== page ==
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I believe there is a simple answer to this question, but ultimately only you can decide it. From your point of view, assume you are in this position: I can individually contribute up to $57K into a traditional (pretax) 401k. How much should I contribute? Once you have your number, you have your answer. Now, the actual scenario you described is slightly ...


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I think this question really boils down to: If I over contribute to my 401k across multiple companies, can I choose which company to undo the excess contribution from? In your case, obviously you'd prefer to undo the contributions from the first company. This article suggests that you can choose: You can take the corrective distribution from any account. ....


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First off, the 6% excise tax only applies to IRAs, and also applies every year the over contribution is in the account, until you correct it. Since you're talking about a 401k, this does not apply. [Some sites mention 6% taxes for over contributing to a 401k but I can't find that in the IRS documents. The only mention I see is regarding IRAs. If someone ...


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No. Probably not. As far as losing your job is concerned - You get until tax day the following year to replace the amount — i.e., if you are laid off in April 2020, you get until April 15, 2021, to come up with the funds. Prior to major tax law changes that took effect in 2018, participants only had 60 days. Although most plans won’t let you continue paying ...


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Yes, in my opinion, you should be paying that loan off ASAP. One big reason is that if you leave your job for any reason, the loan will be due in full sometime within a year or so. If you cannot come up with the money, it will be treated as a 401(k) early withdrawal, with all the associated taxes and penalties. One thing that not everyone understands about ...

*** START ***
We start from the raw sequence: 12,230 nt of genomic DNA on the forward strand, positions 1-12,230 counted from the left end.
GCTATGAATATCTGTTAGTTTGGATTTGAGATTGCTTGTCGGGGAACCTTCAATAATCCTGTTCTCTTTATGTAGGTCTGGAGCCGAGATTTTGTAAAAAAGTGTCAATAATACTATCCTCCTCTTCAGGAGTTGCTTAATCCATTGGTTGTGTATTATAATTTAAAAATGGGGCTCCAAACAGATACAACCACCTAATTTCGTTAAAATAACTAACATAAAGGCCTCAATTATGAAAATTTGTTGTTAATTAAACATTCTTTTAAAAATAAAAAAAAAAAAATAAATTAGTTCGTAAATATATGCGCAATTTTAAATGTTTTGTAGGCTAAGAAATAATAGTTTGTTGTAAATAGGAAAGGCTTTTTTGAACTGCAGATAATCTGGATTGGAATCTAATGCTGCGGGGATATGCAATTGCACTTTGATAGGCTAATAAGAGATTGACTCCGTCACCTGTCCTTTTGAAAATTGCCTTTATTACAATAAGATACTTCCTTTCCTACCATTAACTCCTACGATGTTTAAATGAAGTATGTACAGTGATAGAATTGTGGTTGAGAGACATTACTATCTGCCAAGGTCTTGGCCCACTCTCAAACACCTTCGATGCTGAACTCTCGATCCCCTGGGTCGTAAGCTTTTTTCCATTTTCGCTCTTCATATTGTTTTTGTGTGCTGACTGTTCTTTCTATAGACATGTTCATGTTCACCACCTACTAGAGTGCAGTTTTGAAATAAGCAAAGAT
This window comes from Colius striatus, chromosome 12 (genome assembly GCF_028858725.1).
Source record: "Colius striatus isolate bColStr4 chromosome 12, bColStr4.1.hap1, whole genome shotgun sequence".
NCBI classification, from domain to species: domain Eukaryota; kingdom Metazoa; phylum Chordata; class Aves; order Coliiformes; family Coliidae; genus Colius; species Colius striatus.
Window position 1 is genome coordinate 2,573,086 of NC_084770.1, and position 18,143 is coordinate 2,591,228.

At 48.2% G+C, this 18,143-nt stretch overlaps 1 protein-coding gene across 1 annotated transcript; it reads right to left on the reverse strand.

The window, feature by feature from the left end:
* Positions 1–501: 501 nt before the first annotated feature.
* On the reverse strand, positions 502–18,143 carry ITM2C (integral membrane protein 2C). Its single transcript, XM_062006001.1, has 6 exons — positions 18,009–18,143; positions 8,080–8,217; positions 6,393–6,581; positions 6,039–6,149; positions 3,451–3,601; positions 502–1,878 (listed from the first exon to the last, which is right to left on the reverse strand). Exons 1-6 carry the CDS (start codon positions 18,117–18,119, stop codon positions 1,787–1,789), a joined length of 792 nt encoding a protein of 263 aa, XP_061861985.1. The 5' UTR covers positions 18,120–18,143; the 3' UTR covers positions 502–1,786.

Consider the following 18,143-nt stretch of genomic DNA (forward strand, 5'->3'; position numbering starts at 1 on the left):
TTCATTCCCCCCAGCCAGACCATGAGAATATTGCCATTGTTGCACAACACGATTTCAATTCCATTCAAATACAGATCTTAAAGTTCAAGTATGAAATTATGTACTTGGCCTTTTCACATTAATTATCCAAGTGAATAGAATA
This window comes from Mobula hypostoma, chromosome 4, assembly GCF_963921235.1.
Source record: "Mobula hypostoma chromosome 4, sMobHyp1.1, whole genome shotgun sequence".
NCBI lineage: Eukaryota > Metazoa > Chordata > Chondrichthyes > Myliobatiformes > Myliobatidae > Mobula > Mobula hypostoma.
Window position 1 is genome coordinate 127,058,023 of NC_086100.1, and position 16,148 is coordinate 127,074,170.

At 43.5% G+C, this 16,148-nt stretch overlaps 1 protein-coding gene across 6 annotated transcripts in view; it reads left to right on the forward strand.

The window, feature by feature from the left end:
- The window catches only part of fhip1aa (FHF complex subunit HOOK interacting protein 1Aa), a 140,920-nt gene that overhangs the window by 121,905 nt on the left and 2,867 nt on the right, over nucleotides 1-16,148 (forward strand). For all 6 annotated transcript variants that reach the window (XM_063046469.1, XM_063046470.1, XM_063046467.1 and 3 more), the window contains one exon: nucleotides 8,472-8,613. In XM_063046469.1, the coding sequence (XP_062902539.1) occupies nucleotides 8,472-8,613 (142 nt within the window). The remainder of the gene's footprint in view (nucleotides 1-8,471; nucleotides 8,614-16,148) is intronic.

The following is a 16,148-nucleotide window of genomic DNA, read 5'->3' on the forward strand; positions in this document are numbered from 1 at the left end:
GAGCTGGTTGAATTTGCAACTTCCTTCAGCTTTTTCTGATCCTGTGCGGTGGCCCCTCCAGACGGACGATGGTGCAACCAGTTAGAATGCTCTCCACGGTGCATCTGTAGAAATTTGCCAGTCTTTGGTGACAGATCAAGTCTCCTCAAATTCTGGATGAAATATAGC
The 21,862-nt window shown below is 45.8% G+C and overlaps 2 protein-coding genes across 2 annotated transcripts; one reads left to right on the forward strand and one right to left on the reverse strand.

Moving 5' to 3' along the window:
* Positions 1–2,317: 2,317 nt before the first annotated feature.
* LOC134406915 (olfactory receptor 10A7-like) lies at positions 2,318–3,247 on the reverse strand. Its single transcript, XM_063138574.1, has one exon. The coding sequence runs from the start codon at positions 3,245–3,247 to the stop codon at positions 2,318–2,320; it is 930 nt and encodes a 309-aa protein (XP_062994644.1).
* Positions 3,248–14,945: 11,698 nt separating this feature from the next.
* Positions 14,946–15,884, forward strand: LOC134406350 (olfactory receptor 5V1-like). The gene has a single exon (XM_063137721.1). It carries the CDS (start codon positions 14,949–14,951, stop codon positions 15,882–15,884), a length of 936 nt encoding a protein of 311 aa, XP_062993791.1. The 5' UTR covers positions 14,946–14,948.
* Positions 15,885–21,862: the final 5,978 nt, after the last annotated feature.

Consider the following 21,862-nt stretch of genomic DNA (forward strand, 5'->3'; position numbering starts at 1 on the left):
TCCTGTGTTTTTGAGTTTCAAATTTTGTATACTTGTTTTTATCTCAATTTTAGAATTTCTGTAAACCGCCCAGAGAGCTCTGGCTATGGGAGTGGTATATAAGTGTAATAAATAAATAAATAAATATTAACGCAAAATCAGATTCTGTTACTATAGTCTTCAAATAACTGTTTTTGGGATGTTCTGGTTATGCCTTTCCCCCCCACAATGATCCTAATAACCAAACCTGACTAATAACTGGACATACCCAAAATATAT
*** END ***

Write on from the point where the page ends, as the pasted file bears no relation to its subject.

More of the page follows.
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Could it be that the board of directors wanted to have the ability to have more control over the company. Within my 401k I can not buy any more co. Stock after doing so after 20 years. I can move my shares out but can not buy them back. If the Board Was to trying to get you to diversify, why not limit the amount of shares you can own. Also, no one can buy ...


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100% Pretax. Even in the 12% bracket, a $10,000 deposit costs you $8800. When in grad school, with no income, you convert it to Roth and pay zero in tax to do so. Pretty simple. The fact that you say you will go to grad school is what makes the difference. The normal best answer to "I am starting out, and in the 12% bracket" is what D Stanley ...


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Is it worth to invest on either the 401k or the Roth? Yes (I'll discuss which you should invest in below) Will I lose that money? You won't lose what YOU contribute (other then the change in the value of whatever you invest in), but you may lose some or all of the matched funds if the company has a vesting period of more than 1 year. Most companies have a ...


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First and foremost, any money you put in, you won't lose. Any money your company puts in, you will have to check what the vesting structure is. Typical examples are: 100% at 3 years (which means unless you work for 3 full years, the company gets the money back) or 20% every year for 5 years (which means at 1 year anniversary you now get 20% of what the ...


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